This week, a few of us have chosen to leave early for class so we could slow down our walk and enjoy our one mile trip. Our first walk, ten days ago, was very challenging, Our path was under construction and large portions of the sidewalk were unfinished. In only ten days, it has become an effortless journey. It is a beautiful brick sidewalk, hand laid by an incredibly hard working group of people.
An added benefit to leaving early is that when we get to our rehearsal room we have a chance to chat with some of the students before the daily warm-ups begin. Our days are so full but we are all taking time to hear personal stories from the Rwandan students and answer their questions about our world.
After every one was signed in, we officially began our day. Julia, Laurence and Dragonfly led three engaging games which brought us together and opened up our imaginations.
• ‘Protector and Enemy’- choose one person in the room to be your protector and one person to be your enemy. Move about the room while keeping your protector between you and your enemy. Your enemy and your protector do not know you have chosen them and they have their own enemy and protector.
• ‘Finger Tip Touch’- partners choose who is A and who is B. B closes their eyes and A guides their movements with only a finger touching their partners finger. Switch.
• ‘Sculptor’ – partners take turns gently molding each other into statues.
After our warm-ups and usual laughter it was time to return to the Forum Theatre plays we had created the day before. With only a few minutes to remind ourselves of the work, we launched into our presentations.
A Forum play is a story of a protagonist who slips from happiness to despair due to an oppression. After sharing the original play, the drama is restarted giving audience members a chance to yell “Stop”, discuss what they didn’t like and then step-in to try to alter the downward course for the protagonist. The students generated the themes and created the content. They chose a range of subjects including forced marriage, abuse of a step child, nepotism and teen pregnancy. It was exciting to watch them create new directions for the protagonist and options for a better outcome.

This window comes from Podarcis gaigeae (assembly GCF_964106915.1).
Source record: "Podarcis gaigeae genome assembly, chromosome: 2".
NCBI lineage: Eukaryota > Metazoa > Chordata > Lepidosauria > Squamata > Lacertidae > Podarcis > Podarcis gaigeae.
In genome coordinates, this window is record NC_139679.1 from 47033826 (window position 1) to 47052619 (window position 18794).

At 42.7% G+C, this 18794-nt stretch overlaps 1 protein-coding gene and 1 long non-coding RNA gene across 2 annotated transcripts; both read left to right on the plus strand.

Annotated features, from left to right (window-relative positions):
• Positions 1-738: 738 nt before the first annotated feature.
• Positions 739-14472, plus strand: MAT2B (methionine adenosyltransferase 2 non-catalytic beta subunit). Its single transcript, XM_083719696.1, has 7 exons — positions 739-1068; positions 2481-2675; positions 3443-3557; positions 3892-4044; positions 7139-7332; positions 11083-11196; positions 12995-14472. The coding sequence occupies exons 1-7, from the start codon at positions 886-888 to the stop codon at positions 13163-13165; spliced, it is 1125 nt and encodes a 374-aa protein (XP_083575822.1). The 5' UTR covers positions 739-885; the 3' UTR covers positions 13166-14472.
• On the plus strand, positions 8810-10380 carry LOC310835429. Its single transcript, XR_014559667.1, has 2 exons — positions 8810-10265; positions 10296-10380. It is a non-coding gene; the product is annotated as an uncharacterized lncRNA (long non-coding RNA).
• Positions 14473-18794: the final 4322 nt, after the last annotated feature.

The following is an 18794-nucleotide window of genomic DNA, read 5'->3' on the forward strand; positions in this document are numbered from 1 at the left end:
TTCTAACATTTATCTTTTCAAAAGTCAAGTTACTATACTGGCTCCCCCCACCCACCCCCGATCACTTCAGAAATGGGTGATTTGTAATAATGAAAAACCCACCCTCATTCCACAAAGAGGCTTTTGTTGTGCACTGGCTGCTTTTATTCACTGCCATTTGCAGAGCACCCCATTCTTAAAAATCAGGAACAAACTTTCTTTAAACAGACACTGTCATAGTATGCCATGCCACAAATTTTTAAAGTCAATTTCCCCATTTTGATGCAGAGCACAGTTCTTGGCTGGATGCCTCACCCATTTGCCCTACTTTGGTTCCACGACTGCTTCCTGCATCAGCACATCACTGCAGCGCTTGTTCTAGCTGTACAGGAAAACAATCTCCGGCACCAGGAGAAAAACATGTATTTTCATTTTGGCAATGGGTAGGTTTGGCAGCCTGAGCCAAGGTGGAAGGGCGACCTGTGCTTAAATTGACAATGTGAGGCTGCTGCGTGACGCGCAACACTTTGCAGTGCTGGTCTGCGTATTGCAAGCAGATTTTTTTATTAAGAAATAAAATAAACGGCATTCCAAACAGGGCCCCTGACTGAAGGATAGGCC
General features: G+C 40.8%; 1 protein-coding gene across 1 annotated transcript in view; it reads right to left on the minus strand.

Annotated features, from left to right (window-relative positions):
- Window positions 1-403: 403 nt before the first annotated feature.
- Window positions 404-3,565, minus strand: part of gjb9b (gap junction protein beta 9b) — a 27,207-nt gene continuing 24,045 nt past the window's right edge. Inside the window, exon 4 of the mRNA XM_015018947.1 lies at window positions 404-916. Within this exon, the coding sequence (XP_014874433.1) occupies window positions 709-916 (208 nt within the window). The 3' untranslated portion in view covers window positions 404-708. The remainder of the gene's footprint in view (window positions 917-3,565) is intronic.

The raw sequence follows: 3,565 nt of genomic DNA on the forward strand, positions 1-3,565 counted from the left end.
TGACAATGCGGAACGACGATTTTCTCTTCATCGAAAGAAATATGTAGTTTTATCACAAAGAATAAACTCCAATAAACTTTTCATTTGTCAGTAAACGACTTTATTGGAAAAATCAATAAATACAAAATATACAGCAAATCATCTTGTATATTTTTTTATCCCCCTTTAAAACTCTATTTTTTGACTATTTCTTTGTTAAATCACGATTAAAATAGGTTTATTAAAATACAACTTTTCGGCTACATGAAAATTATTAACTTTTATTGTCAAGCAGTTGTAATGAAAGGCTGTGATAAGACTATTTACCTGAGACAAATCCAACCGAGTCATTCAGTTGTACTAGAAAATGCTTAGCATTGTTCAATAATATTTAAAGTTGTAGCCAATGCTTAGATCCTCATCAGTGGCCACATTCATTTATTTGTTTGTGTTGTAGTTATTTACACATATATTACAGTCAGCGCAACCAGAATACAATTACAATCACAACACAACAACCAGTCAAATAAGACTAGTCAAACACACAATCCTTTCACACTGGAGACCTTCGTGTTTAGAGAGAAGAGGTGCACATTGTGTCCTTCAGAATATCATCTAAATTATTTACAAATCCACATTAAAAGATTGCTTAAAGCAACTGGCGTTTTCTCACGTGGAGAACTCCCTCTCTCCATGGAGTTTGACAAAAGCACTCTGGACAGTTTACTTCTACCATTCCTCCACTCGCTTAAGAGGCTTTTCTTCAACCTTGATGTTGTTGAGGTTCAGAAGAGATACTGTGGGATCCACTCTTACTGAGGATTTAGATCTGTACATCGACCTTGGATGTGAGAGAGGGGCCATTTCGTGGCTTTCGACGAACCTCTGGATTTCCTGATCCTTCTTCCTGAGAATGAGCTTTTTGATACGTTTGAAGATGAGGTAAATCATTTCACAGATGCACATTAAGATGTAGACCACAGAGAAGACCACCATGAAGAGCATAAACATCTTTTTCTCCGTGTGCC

The students were very brave in choosing these painful subjects and played their roles with gusto. Now that we know it only takes an audience to bring out their passion for acting, we will expect great things when we begin play building an original show to be presented on Friday.
The highlight of the day for me and for many of my peers was the cultural exchange which took place opposite the Forum presentations. This began with some really fun games that allowed us to learn more about the people we are working with. For example, I found out that apples are hard to get in Rwanda but that they are a favorite of my Rwandan partner. The game brought us back together several times and each time we were called together, we shared more about the delicious fruit.
After our games, we prepared an American song to share with our Rwandan counterparts and they prepared something for us. My group sang “This Little Light of Mine”, complete with harmony. Our peers chose “Don’t Stop Believing” by Journey. Erin, Julia and Colleen, acted out the verse and the Rwandan students loved it.
Then, it was time for the Rwanda University students to share some songs with us.
THEY WERE FANTASTIC!
One of the songs they sang was a traditional song called “Ibare”, It was done in a call and response style. They added dancing which just pushed it over the top. It was so beautiful. Helen was jotting notes and already planning ways to use their great songs and dances in our upcoming play.
To finish out the day, we had to teach each other the songs and dances from our countries. My African dancing still needs work but the Rwandans picked up the Electric Slide and the Wobble and are ready to hit the dance floor. For me, the day was about the freedom to try new things and share new ideas. From Forum to the dance floor, there is always an opportunity to step in a new direction.